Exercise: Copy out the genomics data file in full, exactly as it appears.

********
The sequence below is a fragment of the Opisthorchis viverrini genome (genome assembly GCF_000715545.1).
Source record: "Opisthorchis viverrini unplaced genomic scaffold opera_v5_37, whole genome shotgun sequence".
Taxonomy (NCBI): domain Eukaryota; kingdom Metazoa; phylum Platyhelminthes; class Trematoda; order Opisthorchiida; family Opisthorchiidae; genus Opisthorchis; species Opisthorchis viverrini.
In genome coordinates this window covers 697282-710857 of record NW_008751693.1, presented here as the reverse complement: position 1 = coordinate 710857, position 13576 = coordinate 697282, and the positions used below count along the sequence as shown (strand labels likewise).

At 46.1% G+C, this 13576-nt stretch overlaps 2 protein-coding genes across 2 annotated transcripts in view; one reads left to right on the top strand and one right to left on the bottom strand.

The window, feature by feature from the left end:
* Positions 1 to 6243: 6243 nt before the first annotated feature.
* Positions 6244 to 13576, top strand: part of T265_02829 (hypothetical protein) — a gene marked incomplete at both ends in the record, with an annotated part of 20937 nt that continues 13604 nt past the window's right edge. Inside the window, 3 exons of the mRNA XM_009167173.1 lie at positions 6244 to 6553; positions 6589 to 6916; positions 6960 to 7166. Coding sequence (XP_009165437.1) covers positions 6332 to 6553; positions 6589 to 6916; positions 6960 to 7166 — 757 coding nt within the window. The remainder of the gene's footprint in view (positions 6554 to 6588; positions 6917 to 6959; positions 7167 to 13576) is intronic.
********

The sequence below is a fragment of the Opisthorchis viverrini genome (genome assembly GCF_000715545.1).
Source record: "Opisthorchis viverrini unplaced genomic scaffold opera_v5_37, whole genome shotgun sequence".
Taxonomy (NCBI): domain Eukaryota; kingdom Metazoa; phylum Platyhelminthes; class Trematoda; order Opisthorchiida; family Opisthorchiidae; genus Opisthorchis; species Opisthorchis viverrini.
In genome coordinates this window covers 697282-710857 of record NW_008751693.1, presented here as the reverse complement: position 1 = coordinate 710857, position 13576 = coordinate 697282, and the positions used below count along the sequence as shown (strand labels likewise).

At 46.1% G+C, this 13576-nt stretch overlaps 2 protein-coding genes across 2 annotated transcripts in view; one reads left to right on the top strand and one right to left on the bottom strand.

The window, feature by feature from the left end:
* Positions 1 to 6243: 6243 nt before the first annotated feature.
* Positions 6244 to 13576, top strand: part of T265_02829 (hypothetical protein) — a gene marked incomplete at both ends in the record, with an annotated part of 20937 nt that continues 13604 nt past the window's right edge. Inside the window, 3 exons of the mRNA XM_009167173.1 lie at positions 6244 to 6553; positions 6589 to 6916; positions 6960 to 7166. Coding sequence (XP_009165437.1) covers positions 6332 to 6553; positions 6589 to 6916; positions 6960 to 7166 — 757 coding nt within the window. The remainder of the gene's footprint in view (positions 6554 to 6588; positions 6917 to 6959; positions 7167 to 13576) is intronic.